CARMEL, CALIFORNIA – If you want a Bentley Bacalar, you're too late.
Each of the 12 individuals worldwide who purchased the open-top two-seater (priced at $2 million, or R28.8m abroad) has already spent many months developing personalised exterior paint schemes, unique tones for the Beluga leather seats, and detailed stitching patterns.
The car, which was first announced in 2020, is built on the underpinnings of the Continental GT Speed Convertible but has a totally unique body – and it is the first two-seat Bentley in nine decades.
The Bentley Bacalar was built by the 40 artisans who at the brand's Mulliner program at its Crewe, England headquarters. As the first of its kind in Bentley's modern Mulliner operation, it is the crowning example of the kind of small-batch, highly specialised cars that Mulliner aims to produce. Mulliner collections include classic models built anew, like the Bentley Blower continuation cars; extreme-luxury focused versions of existing cars from the Bentley model range; and 100% Coachbuilt cars like the Bacalar.
Bentley could have easily sold more than twice the amount it produced, Mike Rocco, Bentley's vice president for sales and operations, told me in Carmel, California.
Since the Bacalar and Bentley in general are in such high demand, won't Bentley increase the supply? Neither Rocco nor Timothy Hannig, the spokesman for the Mulliner department, would commit on the record to a definitive yes, but they didn't exactly say no, either.
It all made me eager to drive the thing. If more Bacalar-like Bentleys are coming down the pike, we will indeed need to know how they drive. Prospective clients and Anglophiles alike will want a taste.
Here's a quick answer: Divinely.
I recently drove a “Scarab Green” Bacalar test car in along 17-Mile Drive, just a nine-iron shot away from the Pebble Beach Golf Links. (While 12 Bacalars were sold, 13 were made – I drove lucky number 13.) While it wasn't enough of a jaunt to do a proper review, the speed limit along that road is 40km/h, and I cannot comment on any speeds that may or may not have been higher than that – it was enough to convince me this handsome Brit will more than fulfill its raison d'être as the perfect holiday coach built for two.
Please note: It doesn't come with a top -at all – and the compromised trunk will fit two small duffels, nothing more, so this is not daily driver material.
Bacalar comes with a 6-liter W12 engine that feels as powerful as a tank (485kW) and an active all-wheel-drive system that works with scalpel precision as it varies the torque split between front and rear wheels. The car uses rear-wheel drive as much as possible during normal driving for optimum efficiency and dynamic performance, but I never felt the switch.
Its carbon ceramic brakes and balanced contact with the road installed great confidence as I rolled through the deep fog of the peninsula, past hills of sea grass and oatmeal-coloured sand.
Yes, it is based on the Continental GT Speed Convertible, but it has 100% unique body panels, sharing only the door handles with the GT, since those contain the hardware for keyless entry. The rear “Barchetta”-style clamshell and top deck of the Bacalar are crafted from lightweight aluminum; the doors and everything else on the body are made from carbon fibre.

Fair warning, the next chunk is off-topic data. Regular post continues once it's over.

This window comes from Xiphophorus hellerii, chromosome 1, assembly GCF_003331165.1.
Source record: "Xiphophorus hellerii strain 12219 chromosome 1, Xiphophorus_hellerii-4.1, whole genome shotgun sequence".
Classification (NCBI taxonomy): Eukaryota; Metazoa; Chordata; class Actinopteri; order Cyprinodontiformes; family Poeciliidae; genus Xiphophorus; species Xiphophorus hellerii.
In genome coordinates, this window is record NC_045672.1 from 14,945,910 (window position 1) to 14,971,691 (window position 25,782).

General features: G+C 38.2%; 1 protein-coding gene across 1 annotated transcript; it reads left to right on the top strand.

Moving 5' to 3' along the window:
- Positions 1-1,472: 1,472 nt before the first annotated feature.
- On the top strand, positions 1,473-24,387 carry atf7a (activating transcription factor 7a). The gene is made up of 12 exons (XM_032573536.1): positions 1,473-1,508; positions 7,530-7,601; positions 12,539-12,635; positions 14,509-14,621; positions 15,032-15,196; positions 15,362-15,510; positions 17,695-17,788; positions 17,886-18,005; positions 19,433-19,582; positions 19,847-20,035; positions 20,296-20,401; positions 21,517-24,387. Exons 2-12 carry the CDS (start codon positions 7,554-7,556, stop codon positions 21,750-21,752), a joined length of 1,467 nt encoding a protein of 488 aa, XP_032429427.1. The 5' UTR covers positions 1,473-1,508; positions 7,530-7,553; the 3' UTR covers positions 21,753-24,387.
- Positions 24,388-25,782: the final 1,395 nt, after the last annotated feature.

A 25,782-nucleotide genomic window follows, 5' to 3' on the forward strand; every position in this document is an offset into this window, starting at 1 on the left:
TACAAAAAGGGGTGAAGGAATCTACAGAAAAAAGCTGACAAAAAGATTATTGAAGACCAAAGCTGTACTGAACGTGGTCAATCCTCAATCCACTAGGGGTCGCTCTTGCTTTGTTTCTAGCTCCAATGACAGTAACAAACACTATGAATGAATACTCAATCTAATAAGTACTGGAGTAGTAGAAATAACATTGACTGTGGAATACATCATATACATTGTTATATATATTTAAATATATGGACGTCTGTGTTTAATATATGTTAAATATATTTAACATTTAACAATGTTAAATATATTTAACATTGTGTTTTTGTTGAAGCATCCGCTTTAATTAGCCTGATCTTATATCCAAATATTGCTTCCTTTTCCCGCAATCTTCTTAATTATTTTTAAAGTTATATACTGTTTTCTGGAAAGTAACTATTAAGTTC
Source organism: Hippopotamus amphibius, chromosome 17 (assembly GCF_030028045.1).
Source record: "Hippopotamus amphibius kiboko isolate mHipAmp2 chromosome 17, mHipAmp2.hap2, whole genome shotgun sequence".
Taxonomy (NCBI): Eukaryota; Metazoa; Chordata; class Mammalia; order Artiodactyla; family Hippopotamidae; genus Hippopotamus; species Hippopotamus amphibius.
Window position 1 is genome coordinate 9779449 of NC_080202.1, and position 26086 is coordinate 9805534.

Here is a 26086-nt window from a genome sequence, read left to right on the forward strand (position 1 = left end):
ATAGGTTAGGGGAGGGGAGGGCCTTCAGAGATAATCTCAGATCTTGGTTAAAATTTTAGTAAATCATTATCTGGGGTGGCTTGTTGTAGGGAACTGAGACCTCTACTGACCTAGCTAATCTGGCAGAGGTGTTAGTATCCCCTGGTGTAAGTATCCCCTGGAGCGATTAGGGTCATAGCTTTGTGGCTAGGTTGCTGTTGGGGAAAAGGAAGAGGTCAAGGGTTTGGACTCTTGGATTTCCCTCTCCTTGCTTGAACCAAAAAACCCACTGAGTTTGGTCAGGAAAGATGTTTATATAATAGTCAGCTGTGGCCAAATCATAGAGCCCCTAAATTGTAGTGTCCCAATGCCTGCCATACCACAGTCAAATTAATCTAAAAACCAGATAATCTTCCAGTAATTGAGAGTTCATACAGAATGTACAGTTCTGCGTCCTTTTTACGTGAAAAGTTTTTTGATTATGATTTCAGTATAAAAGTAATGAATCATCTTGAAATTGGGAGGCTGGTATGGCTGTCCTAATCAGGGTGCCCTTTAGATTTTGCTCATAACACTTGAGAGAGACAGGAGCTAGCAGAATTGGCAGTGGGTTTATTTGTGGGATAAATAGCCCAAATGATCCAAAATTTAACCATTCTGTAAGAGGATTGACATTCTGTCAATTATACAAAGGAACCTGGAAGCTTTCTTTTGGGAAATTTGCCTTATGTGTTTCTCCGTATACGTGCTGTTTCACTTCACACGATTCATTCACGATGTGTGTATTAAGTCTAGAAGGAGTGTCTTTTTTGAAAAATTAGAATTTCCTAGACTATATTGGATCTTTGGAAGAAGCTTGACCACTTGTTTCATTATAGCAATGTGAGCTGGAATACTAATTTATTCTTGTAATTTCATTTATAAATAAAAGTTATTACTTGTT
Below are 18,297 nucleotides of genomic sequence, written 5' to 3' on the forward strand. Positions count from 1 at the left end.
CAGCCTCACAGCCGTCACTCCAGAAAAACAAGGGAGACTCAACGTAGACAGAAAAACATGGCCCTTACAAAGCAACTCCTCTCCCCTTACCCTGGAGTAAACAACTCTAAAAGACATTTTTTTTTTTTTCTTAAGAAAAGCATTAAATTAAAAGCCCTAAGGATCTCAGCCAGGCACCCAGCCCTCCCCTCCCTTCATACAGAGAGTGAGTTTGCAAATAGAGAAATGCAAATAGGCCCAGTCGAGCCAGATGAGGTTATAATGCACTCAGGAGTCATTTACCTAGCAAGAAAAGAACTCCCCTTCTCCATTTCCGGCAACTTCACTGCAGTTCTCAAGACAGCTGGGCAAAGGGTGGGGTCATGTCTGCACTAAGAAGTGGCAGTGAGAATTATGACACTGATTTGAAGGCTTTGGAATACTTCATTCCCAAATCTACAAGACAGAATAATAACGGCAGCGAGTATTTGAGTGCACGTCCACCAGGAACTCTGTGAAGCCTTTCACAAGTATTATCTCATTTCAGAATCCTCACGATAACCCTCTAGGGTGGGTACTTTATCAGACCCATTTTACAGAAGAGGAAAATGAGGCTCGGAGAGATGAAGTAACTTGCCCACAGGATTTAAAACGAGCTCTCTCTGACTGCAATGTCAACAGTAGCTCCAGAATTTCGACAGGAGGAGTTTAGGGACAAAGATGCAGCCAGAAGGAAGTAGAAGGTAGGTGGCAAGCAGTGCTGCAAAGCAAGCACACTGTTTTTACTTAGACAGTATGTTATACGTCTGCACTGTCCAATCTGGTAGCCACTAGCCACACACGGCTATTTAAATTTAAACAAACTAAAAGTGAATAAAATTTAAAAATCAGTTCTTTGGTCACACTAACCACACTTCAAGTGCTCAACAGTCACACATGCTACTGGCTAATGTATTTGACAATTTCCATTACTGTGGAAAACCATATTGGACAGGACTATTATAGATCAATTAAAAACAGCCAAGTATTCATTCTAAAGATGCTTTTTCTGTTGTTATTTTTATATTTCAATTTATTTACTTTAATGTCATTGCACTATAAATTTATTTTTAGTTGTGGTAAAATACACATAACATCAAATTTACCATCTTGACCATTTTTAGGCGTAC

Shared mechanics aside, the Bacalar felt far slinkier and more ethereal to drive than its Continental GT siblings. It felt quicker to jump to high speeds, more focused around corners, and more nuanced between gears-and the Continental GT is among the top three best all-around cars I have ever driven.
It also looks far more striking in person than it does in pictures. Some who saw it in person in Carmel or later on social media expressed surprise and curiosity about it, as if its announcement in March 2020 had completely passed them over, coronavirus notwithstanding. Some referred to the Bacalar-so named after a pristine lake in Mexico-as the “Bentley Balaclava” or “Bentley Baclava.” Others had no idea about its origins at all.
Which is fine. Amid the endless procession of special-edition and limited versions of these hyper-profitable, upper-echelon conveyances, they tend to blend together. I also blame a certain quality about Bentley bodies that, especially in darker tones of paint, tends to present them more like bricks than they actually are.
Up close, where the eye can bend around its subtle corners, the Bacalar is a delight. Its double-bubble back and air vents along the hood and sides do just enough to rough up its otherwise stately and smooth Bentley body. The complex geometric stitching on the seats, the intense azure of the dashboard clock dial (colored to match the famous blue water of the white limestone-lined lake), the woolen bags placed so thoughtfully in their compartments behind the seats-they don't translate well in the highly modified glamour shots and renderings that seem to define automotive press photos these days.
Frankly, they don't need to. Social media's self-appointed critics and TikTok stars aren't the audience here.
No, the Bacalar reveals itself most fully in real life, not on virtual land. That's how it should be. If I could afford it, I'd buy it without hesitation. If you missed the first dozen, you're probably not completely out of luck. You may simply be early for the next round.